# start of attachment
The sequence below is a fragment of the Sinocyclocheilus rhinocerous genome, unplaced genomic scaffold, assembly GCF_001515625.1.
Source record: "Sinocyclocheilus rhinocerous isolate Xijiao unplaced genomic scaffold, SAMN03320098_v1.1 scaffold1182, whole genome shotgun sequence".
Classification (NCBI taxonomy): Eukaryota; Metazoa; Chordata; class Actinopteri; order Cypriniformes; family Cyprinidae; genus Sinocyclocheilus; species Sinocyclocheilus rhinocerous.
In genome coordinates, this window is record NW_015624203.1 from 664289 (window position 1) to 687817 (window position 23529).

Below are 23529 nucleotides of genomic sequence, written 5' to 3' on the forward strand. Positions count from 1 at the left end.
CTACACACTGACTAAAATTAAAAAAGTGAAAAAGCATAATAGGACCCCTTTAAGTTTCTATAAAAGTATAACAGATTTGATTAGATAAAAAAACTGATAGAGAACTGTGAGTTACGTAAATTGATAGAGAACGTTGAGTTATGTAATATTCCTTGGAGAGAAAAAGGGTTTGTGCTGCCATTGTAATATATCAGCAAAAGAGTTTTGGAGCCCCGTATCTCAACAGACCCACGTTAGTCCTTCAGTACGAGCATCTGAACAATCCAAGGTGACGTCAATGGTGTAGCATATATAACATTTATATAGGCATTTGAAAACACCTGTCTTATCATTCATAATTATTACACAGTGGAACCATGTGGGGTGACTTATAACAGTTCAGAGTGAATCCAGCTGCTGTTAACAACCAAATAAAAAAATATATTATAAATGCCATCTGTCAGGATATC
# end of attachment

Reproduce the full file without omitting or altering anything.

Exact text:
The sequence below is a fragment of the Sinocyclocheilus rhinocerous genome, unplaced genomic scaffold, assembly GCF_001515625.1.
Source record: "Sinocyclocheilus rhinocerous isolate Xijiao unplaced genomic scaffold, SAMN03320098_v1.1 scaffold1182, whole genome shotgun sequence".
Classification (NCBI taxonomy): Eukaryota; Metazoa; Chordata; class Actinopteri; order Cypriniformes; family Cyprinidae; genus Sinocyclocheilus; species Sinocyclocheilus rhinocerous.
In genome coordinates, this window is record NW_015624203.1 from 664289 (window position 1) to 687817 (window position 23529).

Below are 23529 nucleotides of genomic sequence, written 5' to 3' on the forward strand. Positions count from 1 at the left end.
CTACACACTGACTAAAATTAAAAAAGTGAAAAAGCATAATAGGACCCCTTTAAGTTTCTATAAAAGTATAACAGATTTGATTAGATAAAAAAACTGATAGAGAACTGTGAGTTACGTAAATTGATAGAGAACGTTGAGTTATGTAATATTCCTTGGAGAGAAAAAGGGTTTGTGCTGCCATTGTAATATATCAGCAAAAGAGTTTTGGAGCCCCGTATCTCAACAGACCCACGTTAGTCCTTCAGTACGAGCATCTGAACAATCCAAGGTGACGTCAATGGTGTAGCATATATAACATTTATATAGGCATTTGAAAACACCTGTCTTATCATTCATAATTATTACACAGTGGAACCATGTGGGGTGACTTATAACAGTTCAGAGTGAATCCAGCTGCTGTTAACAACCAAATAAAAAAATATATTATAAATGCCATCTGTCAGGATATC